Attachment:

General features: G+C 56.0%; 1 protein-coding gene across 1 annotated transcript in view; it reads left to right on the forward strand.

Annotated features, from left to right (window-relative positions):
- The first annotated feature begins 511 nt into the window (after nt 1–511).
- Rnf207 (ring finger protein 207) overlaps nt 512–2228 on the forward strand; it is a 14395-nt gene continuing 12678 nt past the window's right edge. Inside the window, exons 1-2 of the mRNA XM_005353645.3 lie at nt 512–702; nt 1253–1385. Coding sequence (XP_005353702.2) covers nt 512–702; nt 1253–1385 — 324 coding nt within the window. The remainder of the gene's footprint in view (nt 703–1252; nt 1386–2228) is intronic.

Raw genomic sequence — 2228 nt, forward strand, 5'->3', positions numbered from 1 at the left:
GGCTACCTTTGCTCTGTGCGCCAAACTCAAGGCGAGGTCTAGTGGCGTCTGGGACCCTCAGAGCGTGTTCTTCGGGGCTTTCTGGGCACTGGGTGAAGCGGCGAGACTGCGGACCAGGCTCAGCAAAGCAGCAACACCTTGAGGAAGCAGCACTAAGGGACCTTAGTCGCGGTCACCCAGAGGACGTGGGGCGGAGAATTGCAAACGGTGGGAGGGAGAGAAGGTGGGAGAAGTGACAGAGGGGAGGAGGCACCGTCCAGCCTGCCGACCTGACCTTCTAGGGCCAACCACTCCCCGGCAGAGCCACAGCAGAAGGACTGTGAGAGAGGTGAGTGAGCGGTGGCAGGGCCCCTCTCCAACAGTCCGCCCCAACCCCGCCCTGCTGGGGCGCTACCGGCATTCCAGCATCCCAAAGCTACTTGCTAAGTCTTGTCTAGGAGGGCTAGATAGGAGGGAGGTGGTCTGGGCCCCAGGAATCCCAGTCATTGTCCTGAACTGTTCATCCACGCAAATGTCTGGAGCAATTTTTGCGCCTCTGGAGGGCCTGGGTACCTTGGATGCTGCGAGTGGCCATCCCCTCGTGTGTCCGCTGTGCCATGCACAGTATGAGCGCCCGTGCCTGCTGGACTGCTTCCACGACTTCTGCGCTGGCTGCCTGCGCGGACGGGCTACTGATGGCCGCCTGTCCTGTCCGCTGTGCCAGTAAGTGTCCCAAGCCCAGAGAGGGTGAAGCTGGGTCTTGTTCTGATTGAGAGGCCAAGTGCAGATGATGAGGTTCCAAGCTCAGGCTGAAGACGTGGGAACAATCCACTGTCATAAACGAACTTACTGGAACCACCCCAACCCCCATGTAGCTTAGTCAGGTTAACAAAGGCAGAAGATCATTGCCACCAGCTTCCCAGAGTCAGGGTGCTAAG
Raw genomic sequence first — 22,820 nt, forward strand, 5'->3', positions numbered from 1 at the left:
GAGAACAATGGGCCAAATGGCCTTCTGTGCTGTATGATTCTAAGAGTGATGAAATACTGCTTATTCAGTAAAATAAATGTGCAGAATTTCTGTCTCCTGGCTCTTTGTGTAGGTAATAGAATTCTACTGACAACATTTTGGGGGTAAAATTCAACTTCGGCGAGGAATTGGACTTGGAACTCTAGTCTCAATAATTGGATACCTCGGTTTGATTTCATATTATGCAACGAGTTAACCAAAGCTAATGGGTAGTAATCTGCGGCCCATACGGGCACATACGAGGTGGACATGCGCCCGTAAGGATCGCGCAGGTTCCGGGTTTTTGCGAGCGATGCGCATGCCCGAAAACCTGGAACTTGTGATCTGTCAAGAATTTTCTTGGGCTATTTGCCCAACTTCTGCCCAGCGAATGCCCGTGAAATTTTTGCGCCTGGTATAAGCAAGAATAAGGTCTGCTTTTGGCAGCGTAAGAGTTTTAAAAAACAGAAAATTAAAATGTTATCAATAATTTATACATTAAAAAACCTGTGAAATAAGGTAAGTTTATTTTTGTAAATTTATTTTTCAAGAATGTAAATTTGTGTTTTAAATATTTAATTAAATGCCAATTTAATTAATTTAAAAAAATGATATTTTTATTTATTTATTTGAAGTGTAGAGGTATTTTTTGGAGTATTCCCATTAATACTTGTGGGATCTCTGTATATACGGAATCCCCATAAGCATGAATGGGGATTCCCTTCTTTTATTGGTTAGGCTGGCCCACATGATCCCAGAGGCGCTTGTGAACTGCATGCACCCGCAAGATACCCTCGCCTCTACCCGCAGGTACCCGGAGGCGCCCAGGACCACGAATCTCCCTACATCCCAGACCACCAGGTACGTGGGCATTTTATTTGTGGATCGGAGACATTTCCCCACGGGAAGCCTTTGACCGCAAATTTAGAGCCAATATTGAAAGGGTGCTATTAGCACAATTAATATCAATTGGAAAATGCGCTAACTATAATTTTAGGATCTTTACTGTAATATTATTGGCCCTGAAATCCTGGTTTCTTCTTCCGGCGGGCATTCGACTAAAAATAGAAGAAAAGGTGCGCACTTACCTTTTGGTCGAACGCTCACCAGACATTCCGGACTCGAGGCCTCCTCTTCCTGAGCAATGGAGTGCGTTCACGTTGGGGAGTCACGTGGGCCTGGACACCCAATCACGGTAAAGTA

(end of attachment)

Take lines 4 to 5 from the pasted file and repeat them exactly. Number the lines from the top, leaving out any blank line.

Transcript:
- Rnf207 (ring finger protein 207) overlaps nt 512–2228 on the forward strand; it is a 14395-nt gene continuing 12678 nt past the window's right edge. Inside the window, exons 1-2 of the mRNA XM_005353645.3 lie at nt 512–702; nt 1253–1385. Coding sequence (XP_005353702.2) covers nt 512–702; nt 1253–1385 — 324 coding nt within the window. The remainder of the gene's footprint in view (nt 703–1252; nt 1386–2228) is intronic.

Raw genomic sequence — 2228 nt, forward strand, 5'->3', positions numbered from 1 at the left: